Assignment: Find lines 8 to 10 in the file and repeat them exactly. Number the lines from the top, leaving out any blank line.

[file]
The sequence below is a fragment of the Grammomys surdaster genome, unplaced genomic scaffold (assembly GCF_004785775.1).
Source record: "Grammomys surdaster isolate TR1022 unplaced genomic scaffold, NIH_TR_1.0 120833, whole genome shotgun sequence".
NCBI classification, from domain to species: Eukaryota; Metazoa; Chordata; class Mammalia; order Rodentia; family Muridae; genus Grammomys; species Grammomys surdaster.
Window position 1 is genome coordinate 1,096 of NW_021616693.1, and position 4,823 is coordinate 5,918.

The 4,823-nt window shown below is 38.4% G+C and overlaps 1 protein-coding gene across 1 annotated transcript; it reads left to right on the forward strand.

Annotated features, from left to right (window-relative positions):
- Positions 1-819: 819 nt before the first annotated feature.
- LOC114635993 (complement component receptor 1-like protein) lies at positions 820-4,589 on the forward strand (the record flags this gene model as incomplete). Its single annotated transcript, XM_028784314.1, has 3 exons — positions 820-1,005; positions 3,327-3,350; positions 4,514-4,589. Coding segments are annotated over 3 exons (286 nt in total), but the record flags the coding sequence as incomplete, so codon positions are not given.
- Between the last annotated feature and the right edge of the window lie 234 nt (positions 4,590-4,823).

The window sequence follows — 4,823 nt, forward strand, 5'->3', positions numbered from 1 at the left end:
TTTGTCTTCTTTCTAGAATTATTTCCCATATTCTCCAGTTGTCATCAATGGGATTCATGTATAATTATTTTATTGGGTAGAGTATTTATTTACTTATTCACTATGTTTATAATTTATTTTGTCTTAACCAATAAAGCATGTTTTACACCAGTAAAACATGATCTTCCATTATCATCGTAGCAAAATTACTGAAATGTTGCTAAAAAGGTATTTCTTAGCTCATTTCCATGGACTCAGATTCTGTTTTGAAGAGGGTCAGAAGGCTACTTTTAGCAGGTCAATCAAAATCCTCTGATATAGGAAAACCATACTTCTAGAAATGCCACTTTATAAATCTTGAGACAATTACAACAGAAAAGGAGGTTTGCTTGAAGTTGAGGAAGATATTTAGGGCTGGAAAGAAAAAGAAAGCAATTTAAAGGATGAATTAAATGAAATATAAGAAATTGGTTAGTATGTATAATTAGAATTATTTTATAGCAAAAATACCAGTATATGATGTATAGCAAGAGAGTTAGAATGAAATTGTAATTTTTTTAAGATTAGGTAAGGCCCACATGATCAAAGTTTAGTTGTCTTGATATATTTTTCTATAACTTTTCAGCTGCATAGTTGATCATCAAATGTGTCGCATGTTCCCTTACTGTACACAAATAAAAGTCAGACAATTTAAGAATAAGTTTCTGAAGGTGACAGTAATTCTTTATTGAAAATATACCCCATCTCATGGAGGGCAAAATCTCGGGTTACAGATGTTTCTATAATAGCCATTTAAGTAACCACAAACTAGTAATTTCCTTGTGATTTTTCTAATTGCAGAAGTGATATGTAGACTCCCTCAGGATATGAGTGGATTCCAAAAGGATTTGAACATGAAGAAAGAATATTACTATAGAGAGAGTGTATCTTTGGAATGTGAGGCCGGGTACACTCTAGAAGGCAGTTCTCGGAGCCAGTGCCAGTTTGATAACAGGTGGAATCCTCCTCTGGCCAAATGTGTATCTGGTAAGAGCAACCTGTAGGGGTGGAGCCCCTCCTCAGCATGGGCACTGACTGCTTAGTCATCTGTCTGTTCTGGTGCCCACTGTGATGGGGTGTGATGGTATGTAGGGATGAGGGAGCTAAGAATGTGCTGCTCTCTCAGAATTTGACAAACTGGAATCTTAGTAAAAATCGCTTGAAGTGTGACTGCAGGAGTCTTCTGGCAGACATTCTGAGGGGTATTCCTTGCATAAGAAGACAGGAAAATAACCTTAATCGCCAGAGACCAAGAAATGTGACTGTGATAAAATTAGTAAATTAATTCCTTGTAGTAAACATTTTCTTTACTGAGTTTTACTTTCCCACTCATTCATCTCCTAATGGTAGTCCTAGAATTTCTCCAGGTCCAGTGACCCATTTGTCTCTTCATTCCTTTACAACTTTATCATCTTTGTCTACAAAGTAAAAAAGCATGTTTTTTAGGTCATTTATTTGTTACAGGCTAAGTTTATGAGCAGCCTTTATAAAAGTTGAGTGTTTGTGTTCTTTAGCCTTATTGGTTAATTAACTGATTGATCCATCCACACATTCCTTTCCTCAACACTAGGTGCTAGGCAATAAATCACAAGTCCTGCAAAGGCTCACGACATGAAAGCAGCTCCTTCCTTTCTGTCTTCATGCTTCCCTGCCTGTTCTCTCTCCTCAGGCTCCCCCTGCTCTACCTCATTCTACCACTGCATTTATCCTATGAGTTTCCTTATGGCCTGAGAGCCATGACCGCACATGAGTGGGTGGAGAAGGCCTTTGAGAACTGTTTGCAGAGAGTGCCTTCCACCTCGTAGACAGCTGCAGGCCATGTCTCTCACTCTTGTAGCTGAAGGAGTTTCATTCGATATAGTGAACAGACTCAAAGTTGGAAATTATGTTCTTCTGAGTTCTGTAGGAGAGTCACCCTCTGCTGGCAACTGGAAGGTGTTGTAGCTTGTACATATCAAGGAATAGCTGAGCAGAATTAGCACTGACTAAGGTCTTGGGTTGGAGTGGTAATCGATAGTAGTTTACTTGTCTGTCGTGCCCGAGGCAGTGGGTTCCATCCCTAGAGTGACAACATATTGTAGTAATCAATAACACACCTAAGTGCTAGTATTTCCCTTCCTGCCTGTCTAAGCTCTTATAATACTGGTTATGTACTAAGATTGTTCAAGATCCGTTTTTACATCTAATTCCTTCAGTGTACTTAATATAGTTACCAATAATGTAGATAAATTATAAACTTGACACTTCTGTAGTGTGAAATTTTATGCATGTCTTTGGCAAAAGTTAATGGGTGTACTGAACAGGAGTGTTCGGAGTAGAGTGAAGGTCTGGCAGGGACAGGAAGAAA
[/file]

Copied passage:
- LOC114635993 (complement component receptor 1-like protein) lies at positions 820-4,589 on the forward strand (the record flags this gene model as incomplete). Its single annotated transcript, XM_028784314.1, has 3 exons — positions 820-1,005; positions 3,327-3,350; positions 4,514-4,589. Coding segments are annotated over 3 exons (286 nt in total), but the record flags the coding sequence as incomplete, so codon positions are not given.
- Between the last annotated feature and the right edge of the window lie 234 nt (positions 4,590-4,823).

The window sequence follows — 4,823 nt, forward strand, 5'->3', positions numbered from 1 at the left end: